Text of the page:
SB 10.67.23

tato ’muñcac chilā-varṣaṁ
 balasyopary amarṣitaḥ
tat sarvaṁ cūrṇayāṁ āsa
 līlayā muṣalāyudhaḥ
tataḥ — then; amuñcat — he released; śilā — of stones; varṣam — a rain; balasya upari — on top of Lord Balarāma; amarṣitaḥ — frustrated; tat — that; sarvam — all; cūrṇayām āsa — pulverized; līlayā — easily; muṣala-āyudhaḥ — the wielder of the club.
The angry ape then released a rain of stones upon Lord Balarāma, but the wielder of the club easily pulverized them all.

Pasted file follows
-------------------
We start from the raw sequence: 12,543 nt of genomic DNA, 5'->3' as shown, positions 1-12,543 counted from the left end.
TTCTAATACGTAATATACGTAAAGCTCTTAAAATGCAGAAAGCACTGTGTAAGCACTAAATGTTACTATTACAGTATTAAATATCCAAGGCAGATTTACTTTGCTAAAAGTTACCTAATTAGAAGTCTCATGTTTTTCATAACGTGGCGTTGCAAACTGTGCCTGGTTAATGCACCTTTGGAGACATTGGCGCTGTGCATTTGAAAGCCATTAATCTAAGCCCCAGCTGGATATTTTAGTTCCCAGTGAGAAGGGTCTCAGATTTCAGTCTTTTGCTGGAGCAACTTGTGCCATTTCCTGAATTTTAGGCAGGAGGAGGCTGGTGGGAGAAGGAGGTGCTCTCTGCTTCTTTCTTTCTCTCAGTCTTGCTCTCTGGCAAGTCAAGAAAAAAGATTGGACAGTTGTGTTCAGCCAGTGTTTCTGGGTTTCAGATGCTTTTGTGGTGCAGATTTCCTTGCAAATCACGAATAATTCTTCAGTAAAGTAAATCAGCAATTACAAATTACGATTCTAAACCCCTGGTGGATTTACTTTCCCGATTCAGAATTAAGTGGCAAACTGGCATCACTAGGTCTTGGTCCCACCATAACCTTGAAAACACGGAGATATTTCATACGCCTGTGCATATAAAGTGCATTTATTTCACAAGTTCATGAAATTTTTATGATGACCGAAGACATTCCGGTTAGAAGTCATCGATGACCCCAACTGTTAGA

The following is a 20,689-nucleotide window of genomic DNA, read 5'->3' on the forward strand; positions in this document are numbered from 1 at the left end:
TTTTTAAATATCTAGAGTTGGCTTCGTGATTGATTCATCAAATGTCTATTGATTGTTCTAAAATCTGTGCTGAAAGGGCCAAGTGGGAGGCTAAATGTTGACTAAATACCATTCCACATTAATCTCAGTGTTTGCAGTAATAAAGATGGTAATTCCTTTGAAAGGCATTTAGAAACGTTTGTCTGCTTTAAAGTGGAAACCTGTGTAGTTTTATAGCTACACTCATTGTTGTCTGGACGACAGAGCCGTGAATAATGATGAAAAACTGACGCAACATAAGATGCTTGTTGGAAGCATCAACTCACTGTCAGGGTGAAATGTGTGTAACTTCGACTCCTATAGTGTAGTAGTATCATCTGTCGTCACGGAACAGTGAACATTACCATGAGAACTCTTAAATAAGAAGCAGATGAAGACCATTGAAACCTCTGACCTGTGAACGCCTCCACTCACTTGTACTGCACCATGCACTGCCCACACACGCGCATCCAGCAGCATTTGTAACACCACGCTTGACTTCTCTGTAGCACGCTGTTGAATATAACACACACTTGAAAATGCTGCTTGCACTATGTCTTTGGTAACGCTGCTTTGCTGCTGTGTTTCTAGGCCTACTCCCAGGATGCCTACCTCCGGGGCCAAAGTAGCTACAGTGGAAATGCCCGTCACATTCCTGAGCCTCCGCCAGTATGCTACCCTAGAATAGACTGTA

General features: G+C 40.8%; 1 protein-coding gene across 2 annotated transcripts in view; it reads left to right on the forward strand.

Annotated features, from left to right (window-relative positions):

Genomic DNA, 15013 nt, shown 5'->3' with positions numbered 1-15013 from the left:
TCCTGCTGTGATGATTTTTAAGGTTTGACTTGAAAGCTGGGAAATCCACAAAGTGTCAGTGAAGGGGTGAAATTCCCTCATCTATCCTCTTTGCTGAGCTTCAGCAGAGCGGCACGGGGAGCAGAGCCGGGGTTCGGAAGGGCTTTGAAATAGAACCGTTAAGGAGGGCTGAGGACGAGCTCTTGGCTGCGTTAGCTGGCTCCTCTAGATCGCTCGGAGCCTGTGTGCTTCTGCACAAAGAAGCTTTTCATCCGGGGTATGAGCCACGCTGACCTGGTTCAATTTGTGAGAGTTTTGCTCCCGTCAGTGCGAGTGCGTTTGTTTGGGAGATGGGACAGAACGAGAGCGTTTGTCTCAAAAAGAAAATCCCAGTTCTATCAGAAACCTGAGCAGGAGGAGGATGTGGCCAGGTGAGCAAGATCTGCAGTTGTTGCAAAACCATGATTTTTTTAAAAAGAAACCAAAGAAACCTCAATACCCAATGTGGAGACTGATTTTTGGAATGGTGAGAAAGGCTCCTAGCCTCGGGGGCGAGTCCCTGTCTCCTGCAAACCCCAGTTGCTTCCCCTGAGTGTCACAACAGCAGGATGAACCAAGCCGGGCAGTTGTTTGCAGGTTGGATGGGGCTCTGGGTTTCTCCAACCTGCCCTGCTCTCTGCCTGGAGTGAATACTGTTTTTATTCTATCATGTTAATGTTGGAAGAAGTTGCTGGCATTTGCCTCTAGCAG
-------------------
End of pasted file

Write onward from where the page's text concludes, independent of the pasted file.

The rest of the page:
Śrīla Prabhupāda writes: “When no more trees were available, Dvivida took help from the hills and threw large pieces of stone, like rainfall, upon the body of Balarāma. Lord Balarāma, in a great sporting mood, began to smash those big pieces of stone into mere pebbles.” Even today there are many sports wherein people enjoy striking a ball or similar object with a stick or bat. This sporting propensity exists originally in the Supreme Personality of Godhead, who playfully (līlayā) pulverized the deadly boulders hurled at Him by the powerful Dvivida.